On his forays as a pass rusher Eiland notched 21 pressures with three sacks, eight hits and ten hurries coming with a measure of consistency rather than in one big game. Aside from his nine snap season debut Eiland recorded a pressure in every game and a sack or hit in nine of his 12 games thereafter. Listed at 6’2 225lbs Eiland is unlikely to stay on the edge in the NFL and he will need to rely upon his solid work in run defense (+3.3) to get a look to try and stick as an off the ball linebacker.

2015 Draft Comparison

It should be no surprise that players of comparable build and performance didn’t get much attention in the draft a couple of months ago. Ray Stovall of UL-Monroe is of a similar stature and played a similar role and didn’t even get any rookie mini-camp try outs.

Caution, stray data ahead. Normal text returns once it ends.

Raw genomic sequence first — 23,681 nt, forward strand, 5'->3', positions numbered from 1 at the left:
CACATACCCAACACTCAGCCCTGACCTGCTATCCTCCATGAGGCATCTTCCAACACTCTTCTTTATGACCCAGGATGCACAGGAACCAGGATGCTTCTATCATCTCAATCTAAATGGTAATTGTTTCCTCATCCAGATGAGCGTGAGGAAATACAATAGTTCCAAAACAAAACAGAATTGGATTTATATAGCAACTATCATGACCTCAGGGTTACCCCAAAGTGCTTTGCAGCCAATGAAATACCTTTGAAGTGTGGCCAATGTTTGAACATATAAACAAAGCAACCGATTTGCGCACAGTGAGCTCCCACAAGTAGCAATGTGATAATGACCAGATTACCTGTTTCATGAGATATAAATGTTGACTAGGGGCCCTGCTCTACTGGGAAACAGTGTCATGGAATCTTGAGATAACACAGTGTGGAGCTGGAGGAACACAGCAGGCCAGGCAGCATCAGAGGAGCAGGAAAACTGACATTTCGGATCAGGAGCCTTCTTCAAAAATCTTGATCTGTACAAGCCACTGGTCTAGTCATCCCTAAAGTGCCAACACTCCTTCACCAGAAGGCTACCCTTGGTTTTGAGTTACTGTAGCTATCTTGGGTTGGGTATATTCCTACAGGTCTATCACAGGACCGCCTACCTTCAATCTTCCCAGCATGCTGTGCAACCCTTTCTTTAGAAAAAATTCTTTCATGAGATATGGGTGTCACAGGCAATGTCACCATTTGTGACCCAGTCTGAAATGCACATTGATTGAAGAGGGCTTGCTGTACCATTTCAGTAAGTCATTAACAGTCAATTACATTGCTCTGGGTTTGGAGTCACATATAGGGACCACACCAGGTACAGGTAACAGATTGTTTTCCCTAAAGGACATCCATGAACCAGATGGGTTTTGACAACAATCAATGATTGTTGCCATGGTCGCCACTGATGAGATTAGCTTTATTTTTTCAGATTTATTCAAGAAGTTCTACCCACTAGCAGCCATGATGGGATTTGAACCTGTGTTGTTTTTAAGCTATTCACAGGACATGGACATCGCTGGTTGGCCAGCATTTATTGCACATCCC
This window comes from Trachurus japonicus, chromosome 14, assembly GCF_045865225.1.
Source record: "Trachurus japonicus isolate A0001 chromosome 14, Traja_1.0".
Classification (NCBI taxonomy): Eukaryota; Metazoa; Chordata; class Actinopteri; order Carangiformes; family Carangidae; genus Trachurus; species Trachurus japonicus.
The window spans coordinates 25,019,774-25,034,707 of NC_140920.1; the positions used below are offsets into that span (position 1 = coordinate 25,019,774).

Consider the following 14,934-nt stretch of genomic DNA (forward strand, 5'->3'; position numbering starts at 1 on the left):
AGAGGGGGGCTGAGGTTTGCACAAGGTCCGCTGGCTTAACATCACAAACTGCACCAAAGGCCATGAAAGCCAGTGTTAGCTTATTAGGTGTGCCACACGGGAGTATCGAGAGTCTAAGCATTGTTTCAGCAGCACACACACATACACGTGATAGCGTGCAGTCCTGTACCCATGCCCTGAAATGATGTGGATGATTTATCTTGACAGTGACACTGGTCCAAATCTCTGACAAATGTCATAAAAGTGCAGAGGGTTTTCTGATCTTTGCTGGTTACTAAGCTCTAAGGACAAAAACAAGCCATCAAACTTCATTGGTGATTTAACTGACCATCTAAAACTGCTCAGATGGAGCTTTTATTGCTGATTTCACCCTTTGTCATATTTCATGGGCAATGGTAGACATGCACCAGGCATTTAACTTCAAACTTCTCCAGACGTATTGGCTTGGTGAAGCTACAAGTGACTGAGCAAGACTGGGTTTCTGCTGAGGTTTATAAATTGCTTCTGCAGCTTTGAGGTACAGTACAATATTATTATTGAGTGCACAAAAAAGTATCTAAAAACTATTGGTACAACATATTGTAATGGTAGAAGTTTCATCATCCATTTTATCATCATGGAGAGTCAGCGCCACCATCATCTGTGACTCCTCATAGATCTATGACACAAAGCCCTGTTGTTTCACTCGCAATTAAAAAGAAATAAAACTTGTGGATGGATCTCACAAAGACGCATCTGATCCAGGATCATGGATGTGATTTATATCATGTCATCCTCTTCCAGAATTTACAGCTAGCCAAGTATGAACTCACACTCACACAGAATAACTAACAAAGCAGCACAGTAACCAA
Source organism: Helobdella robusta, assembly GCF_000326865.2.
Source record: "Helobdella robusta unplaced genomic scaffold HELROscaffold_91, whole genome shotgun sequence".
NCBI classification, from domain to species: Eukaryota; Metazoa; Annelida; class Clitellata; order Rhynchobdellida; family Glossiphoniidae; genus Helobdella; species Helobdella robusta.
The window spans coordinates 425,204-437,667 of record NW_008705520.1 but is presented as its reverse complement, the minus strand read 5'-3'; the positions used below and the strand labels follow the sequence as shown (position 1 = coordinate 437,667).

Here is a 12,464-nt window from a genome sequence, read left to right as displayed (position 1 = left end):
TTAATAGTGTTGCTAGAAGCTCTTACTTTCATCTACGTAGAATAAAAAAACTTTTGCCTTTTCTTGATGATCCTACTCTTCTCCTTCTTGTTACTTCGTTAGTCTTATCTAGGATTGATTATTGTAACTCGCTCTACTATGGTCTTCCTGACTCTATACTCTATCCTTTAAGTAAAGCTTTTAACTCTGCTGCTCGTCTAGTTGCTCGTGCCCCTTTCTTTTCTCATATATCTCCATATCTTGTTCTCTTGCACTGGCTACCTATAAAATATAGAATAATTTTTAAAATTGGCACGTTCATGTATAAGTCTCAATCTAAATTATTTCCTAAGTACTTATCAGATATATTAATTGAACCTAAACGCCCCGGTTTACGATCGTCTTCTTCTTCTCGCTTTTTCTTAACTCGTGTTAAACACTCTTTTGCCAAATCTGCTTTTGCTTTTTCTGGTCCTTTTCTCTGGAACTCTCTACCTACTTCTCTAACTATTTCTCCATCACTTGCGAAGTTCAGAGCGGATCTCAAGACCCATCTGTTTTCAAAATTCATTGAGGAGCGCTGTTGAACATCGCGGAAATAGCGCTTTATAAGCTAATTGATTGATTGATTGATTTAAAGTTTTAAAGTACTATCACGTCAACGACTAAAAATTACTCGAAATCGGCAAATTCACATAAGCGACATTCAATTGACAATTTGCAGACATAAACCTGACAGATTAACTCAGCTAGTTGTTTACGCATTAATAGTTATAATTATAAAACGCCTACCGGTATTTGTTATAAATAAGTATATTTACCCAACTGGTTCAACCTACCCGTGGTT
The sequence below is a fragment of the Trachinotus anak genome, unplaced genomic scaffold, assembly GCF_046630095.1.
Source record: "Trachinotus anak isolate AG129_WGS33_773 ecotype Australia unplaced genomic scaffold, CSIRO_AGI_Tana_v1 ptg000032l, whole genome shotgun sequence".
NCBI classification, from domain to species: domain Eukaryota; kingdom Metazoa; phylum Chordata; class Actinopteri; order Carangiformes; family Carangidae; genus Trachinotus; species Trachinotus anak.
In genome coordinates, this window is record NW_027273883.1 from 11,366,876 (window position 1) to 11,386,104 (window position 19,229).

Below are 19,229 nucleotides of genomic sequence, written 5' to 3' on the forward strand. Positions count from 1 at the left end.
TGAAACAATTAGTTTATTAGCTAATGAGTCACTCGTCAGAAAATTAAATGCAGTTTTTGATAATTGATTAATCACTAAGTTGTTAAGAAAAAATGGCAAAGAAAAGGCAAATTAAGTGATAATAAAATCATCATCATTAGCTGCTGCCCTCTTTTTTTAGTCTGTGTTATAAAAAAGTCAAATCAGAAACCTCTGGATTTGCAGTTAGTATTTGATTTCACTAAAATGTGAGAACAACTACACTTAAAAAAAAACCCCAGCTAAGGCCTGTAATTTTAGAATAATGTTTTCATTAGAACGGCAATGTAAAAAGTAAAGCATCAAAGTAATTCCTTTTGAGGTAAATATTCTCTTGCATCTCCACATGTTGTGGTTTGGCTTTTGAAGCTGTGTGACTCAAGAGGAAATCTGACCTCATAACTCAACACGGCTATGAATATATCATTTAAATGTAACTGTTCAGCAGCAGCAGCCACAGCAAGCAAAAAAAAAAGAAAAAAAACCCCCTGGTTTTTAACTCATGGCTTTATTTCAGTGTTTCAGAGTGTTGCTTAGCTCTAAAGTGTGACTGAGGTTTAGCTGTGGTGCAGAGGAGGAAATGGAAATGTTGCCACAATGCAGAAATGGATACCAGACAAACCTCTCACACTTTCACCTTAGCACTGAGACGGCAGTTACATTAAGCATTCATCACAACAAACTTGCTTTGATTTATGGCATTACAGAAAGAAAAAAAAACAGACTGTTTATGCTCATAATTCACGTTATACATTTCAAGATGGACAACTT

McQuillanSean McQuillan, TE, Connecticut

Playing 493 snaps last season McQuillan led the Huskies tight ends in snaps last season but his performance was remarkably unimpressive in all facets. As a blocker he earned a -7.7 run blocking grade on 206 snaps and as a rarely used pass protector he earned a -1.3 grade on 28 snaps in protection. As a receiver (259 pass routes) he was targeted only 26 times, catching 16 passes (two drops) at less than ten yards per reception forcing only one missed tackle (in the Week 1 defeat to BYU).

Perhaps the biggest positive to draw from McQuillan’s season was his solid finish to the season as a run blocker with solid games against Memphis and SMU but that followed eight negatively graded performances in his first ten games so that is really searching hard for positives. Included in those first ten games was a disastrous (-5.8) display against Temple which featured only a yard reception and a -5.1 run blocking grade.

2015 Draft Comparison